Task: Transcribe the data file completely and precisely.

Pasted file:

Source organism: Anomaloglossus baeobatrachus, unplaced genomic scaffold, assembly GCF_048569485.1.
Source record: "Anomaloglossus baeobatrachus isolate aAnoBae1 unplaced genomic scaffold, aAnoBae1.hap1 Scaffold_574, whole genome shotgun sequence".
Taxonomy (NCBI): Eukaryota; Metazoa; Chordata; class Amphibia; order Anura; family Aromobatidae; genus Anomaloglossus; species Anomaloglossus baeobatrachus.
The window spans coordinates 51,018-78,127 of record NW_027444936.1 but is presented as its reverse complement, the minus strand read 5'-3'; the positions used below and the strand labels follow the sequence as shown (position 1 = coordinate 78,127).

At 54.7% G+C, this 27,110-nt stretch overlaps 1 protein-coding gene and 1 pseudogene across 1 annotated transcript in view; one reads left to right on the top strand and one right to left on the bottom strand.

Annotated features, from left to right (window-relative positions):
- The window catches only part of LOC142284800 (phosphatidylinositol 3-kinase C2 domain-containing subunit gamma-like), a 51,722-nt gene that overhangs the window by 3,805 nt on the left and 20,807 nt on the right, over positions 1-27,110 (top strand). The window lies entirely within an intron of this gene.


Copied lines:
Source organism: Anomaloglossus baeobatrachus, unplaced genomic scaffold, assembly GCF_048569485.1.
Source record: "Anomaloglossus baeobatrachus isolate aAnoBae1 unplaced genomic scaffold, aAnoBae1.hap1 Scaffold_574, whole genome shotgun sequence".
Taxonomy (NCBI): Eukaryota; Metazoa; Chordata; class Amphibia; order Anura; family Aromobatidae; genus Anomaloglossus; species Anomaloglossus baeobatrachus.
The window spans coordinates 51,018-78,127 of record NW_027444936.1 but is presented as its reverse complement, the minus strand read 5'-3'; the positions used below and the strand labels follow the sequence as shown (position 1 = coordinate 78,127).

At 54.7% G+C, this 27,110-nt stretch overlaps 1 protein-coding gene and 1 pseudogene across 1 annotated transcript in view; one reads left to right on the top strand and one right to left on the bottom strand.

Annotated features, from left to right (window-relative positions):
- The window catches only part of LOC142284800 (phosphatidylinositol 3-kinase C2 domain-containing subunit gamma-like), a 51,722-nt gene that overhangs the window by 3,805 nt on the left and 20,807 nt on the right, over positions 1-27,110 (top strand). The window lies entirely within an intron of this gene.